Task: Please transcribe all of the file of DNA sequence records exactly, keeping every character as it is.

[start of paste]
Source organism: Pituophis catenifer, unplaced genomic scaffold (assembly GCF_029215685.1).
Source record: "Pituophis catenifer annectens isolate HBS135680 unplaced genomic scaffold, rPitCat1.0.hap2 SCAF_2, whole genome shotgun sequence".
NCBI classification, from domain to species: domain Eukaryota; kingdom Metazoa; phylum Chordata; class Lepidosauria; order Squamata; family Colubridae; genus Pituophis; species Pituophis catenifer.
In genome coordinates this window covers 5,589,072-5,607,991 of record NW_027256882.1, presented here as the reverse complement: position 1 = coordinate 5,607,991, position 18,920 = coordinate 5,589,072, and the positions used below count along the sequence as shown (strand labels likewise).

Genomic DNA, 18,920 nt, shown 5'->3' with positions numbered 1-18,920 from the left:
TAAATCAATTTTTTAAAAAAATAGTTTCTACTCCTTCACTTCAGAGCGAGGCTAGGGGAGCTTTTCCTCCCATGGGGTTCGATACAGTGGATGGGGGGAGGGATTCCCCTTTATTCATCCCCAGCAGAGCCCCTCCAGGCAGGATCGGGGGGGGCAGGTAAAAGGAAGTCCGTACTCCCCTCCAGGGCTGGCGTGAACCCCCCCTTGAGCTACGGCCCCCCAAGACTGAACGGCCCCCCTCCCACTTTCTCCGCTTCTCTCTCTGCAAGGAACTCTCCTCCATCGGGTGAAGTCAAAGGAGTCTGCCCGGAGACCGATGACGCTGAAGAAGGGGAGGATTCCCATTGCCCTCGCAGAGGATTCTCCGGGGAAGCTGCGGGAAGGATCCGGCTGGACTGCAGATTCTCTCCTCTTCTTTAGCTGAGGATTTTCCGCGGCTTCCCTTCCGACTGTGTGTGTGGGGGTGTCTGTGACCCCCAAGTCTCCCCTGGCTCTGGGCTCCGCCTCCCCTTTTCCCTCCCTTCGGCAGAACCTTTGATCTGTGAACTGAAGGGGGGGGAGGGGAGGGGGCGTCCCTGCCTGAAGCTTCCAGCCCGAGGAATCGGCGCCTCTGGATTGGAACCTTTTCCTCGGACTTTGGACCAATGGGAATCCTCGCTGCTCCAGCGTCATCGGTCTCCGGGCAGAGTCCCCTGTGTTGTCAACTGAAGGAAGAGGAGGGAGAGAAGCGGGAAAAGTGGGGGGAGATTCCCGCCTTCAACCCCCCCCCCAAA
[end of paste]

Source organism: Pituophis catenifer, unplaced genomic scaffold (assembly GCF_029215685.1).
Source record: "Pituophis catenifer annectens isolate HBS135680 unplaced genomic scaffold, rPitCat1.0.hap2 SCAF_2, whole genome shotgun sequence".
NCBI classification, from domain to species: domain Eukaryota; kingdom Metazoa; phylum Chordata; class Lepidosauria; order Squamata; family Colubridae; genus Pituophis; species Pituophis catenifer.
In genome coordinates this window covers 5,589,072-5,607,991 of record NW_027256882.1, presented here as the reverse complement: position 1 = coordinate 5,607,991, position 18,920 = coordinate 5,589,072, and the positions used below count along the sequence as shown (strand labels likewise).

Genomic DNA, 18,920 nt, shown 5'->3' with positions numbered 1-18,920 from the left:
TAAATCAATTTTTTAAAAAAATAGTTTCTACTCCTTCACTTCAGAGCGAGGCTAGGGGAGCTTTTCCTCCCATGGGGTTCGATACAGTGGATGGGGGGAGGGATTCCCCTTTATTCATCCCCAGCAGAGCCCCTCCAGGCAGGATCGGGGGGGGCAGGTAAAAGGAAGTCCGTACTCCCCTCCAGGGCTGGCGTGAACCCCCCCTTGAGCTACGGCCCCCCAAGACTGAACGGCCCCCCTCCCACTTTCTCCGCTTCTCTCTCTGCAAGGAACTCTCCTCCATCGGGTGAAGTCAAAGGAGTCTGCCCGGAGACCGATGACGCTGAAGAAGGGGAGGATTCCCATTGCCCTCGCAGAGGATTCTCCGGGGAAGCTGCGGGAAGGATCCGGCTGGACTGCAGATTCTCTCCTCTTCTTTAGCTGAGGATTTTCCGCGGCTTCCCTTCCGACTGTGTGTGTGGGGGTGTCTGTGACCCCCAAGTCTCCCCTGGCTCTGGGCTCCGCCTCCCCTTTTCCCTCCCTTCGGCAGAACCTTTGATCTGTGAACTGAAGGGGGGGGAGGGGAGGGGGCGTCCCTGCCTGAAGCTTCCAGCCCGAGGAATCGGCGCCTCTGGATTGGAACCTTTTCCTCGGACTTTGGACCAATGGGAATCCTCGCTGCTCCAGCGTCATCGGTCTCCGGGCAGAGTCCCCTGTGTTGTCAACTGAAGGAAGAGGAGGGAGAGAAGCGGGAAAAGTGGGGGGAGATTCCCGCCTTCAACCCCCCCCCCAAA